£16m for Scottish cancer research teams


Funding: Professor Margaret Frame and Professor Owen Sansom.

Scientists in Scotland are set to receive a major cash boost thanks to a £16m investment from Cancer Research UK

20th December 2016 by Gavin Stuart 0 Comments

Scientists in Scotland are set to receive a major cash boost thanks to £16m of investment from Cancer Research UK (CRUK).

The charity plans to give £8m each over the next five years to its research centres in Edinburgh and Glasgow as part of a major funding drive.

In total, £190m will be divided between 13 CRUK facilities over the next five years.

The Edinburgh centre conducts specialised research into brain tumours, while the Glasgow centre is focused on discovering new treatments for pancreatic cancer patients.

CRUK said a key part of the funding will involve training the next generation of cancer researchers, including 30 PhD students across both cities.

The award is on top of nearly £29m invested by the charity last year on a range of research projects in Scotland­­.

Professor Margaret Frame, science director at the CRUK Edinburgh Centre, said: "From research into how brain tumours develop and grow, to identifying genetic and environmental markers that could help diagnose bowel cancer sooner, Edinburgh is home to world-class cancer research.

"This award represents a critical investment in the research infrastructure at Edinburgh, equipping us with the key laboratory and clinical tools needed to advance the understanding and treatment of cancer for the benefit of people in Scotland and beyond."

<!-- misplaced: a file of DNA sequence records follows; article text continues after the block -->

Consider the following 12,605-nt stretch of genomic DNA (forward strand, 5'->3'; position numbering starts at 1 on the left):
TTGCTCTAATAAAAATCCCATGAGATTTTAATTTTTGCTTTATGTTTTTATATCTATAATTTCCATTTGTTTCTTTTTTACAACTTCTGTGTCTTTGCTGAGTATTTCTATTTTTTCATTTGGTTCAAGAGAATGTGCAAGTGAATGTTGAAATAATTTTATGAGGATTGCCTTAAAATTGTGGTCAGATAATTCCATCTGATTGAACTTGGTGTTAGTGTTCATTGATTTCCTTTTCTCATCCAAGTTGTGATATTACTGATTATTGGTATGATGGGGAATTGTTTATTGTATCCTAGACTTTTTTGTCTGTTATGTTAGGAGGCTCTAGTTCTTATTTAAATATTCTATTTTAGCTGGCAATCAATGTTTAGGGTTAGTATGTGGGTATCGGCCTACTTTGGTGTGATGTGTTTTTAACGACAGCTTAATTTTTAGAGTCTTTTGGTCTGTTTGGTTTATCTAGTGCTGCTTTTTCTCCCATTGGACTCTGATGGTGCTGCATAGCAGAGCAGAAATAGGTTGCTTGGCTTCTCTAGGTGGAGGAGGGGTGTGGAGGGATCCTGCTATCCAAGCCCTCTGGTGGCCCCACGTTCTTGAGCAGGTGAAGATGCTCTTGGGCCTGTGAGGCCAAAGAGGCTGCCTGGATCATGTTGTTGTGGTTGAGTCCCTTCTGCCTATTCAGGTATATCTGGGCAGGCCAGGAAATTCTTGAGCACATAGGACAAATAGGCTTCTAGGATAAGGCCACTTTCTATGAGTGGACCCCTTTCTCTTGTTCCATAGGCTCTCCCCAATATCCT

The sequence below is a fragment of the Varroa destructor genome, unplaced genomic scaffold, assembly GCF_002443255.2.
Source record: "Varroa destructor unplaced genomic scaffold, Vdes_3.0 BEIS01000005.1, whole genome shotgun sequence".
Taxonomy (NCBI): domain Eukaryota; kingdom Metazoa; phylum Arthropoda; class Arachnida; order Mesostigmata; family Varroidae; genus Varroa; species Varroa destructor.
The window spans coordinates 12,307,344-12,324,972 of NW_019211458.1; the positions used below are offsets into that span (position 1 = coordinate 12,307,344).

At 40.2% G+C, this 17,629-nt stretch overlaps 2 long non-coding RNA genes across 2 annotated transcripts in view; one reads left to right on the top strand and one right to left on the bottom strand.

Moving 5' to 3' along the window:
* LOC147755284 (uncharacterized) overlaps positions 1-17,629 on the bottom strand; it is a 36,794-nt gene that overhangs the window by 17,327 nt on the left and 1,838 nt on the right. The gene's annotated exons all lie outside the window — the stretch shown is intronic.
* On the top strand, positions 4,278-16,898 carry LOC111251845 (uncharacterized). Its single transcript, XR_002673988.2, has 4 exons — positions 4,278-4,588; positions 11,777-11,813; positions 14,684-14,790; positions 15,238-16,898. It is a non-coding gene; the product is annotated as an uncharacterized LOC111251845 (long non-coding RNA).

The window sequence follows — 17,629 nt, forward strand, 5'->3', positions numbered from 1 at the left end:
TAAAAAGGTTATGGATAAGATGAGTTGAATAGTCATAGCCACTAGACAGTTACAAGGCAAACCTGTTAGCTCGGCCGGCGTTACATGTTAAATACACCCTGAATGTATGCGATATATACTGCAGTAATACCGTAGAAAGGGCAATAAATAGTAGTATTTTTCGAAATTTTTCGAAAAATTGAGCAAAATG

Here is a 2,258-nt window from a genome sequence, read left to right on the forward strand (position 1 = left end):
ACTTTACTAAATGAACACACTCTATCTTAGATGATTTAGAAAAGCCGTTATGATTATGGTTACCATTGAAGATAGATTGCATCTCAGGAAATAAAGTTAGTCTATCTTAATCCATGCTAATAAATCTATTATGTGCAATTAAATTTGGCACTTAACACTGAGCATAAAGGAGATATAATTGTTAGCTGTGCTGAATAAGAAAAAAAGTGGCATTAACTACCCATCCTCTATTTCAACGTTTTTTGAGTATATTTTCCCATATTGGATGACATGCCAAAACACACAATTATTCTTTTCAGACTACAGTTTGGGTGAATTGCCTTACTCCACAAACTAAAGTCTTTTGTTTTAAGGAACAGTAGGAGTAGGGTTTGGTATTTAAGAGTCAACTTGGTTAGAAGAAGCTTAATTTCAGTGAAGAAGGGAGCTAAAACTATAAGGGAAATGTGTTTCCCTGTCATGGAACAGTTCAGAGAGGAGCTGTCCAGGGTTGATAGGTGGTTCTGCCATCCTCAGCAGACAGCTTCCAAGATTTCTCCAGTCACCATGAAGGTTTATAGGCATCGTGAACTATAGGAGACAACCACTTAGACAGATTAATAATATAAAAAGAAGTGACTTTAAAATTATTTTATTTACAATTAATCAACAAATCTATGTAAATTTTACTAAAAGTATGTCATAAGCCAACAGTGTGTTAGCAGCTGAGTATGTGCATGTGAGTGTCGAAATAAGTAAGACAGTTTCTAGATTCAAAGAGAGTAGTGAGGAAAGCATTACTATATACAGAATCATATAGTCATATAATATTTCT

Professor Owen Sansom, interim director at the Cancer Research UK Beatson Institute in Glasgow, said: "This investment is fantastic news for cancer research in Glasgow. The city is home to a thriving community of world-class cancer scientists and doctors, who are working to reduce the devastating impact of this disease, not only locally, but around the world.

"This award means we will be able to further develop our work in translational research – getting cutting edge discoveries from the laboratory to patients and learning as much as possible from patients to initiate new research."

Victoria Steven, CRUK spokesperson for Scotland, said the award was in recognition of the high quality research taking place at both centres.

She added: "One in two of us will be diagnosed with cancer at some point in our lives – so it's reassuring to know that, thanks to our supporters, Cancer Research UK is able to fund some of the best and most promising research here, in Scotland, to help more people survive."